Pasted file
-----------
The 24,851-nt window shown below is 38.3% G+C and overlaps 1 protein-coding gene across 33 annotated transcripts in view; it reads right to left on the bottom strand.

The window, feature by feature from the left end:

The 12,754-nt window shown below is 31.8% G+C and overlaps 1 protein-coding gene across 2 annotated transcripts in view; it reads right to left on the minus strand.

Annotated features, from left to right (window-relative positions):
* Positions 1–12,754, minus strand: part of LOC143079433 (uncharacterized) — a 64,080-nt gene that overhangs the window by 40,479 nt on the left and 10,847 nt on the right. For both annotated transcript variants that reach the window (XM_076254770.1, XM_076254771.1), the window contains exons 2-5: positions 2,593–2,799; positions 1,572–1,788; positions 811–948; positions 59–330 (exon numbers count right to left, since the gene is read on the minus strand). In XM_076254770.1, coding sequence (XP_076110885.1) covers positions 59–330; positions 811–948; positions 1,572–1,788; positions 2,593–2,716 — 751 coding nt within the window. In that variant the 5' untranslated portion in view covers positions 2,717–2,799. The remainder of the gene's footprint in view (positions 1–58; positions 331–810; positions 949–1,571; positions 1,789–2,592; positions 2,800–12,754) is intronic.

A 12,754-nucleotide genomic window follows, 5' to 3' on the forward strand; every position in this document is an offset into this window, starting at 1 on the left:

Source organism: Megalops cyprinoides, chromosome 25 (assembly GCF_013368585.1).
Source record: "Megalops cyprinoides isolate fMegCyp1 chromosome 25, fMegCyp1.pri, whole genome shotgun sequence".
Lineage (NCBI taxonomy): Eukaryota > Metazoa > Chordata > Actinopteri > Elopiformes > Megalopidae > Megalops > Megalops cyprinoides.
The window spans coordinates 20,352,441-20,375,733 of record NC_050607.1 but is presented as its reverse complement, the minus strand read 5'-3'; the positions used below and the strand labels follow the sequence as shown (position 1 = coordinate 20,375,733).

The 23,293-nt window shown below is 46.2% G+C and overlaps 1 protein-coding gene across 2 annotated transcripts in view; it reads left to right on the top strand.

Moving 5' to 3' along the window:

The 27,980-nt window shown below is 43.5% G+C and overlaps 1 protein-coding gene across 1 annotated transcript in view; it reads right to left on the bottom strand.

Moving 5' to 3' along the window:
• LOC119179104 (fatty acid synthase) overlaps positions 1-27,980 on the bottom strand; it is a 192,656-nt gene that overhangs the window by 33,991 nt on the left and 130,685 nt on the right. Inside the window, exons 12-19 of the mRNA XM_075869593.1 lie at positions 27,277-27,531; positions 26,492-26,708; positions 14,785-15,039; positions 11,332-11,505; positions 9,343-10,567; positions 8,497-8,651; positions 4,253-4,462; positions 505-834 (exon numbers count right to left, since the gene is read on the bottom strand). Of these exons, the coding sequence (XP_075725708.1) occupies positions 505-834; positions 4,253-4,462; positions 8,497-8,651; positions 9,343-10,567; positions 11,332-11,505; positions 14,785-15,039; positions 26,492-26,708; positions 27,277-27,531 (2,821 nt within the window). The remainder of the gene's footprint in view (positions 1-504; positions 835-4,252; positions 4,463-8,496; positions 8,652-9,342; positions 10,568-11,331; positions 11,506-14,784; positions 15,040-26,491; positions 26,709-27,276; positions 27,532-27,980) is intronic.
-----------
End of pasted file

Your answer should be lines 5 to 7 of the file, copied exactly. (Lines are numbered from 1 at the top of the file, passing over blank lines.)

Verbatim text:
* Positions 1–12,754, minus strand: part of LOC143079433 (uncharacterized) — a 64,080-nt gene that overhangs the window by 40,479 nt on the left and 10,847 nt on the right. For both annotated transcript variants that reach the window (XM_076254770.1, XM_076254771.1), the window contains exons 2-5: positions 2,593–2,799; positions 1,572–1,788; positions 811–948; positions 59–330 (exon numbers count right to left, since the gene is read on the minus strand). In XM_076254770.1, coding sequence (XP_076110885.1) covers positions 59–330; positions 811–948; positions 1,572–1,788; positions 2,593–2,716 — 751 coding nt within the window. In that variant the 5' untranslated portion in view covers positions 2,717–2,799. The remainder of the gene's footprint in view (positions 1–58; positions 331–810; positions 949–1,571; positions 1,789–2,592; positions 2,800–12,754) is intronic.

A 12,754-nucleotide genomic window follows, 5' to 3' on the forward strand; every position in this document is an offset into this window, starting at 1 on the left:

Source organism: Megalops cyprinoides, chromosome 25 (assembly GCF_013368585.1).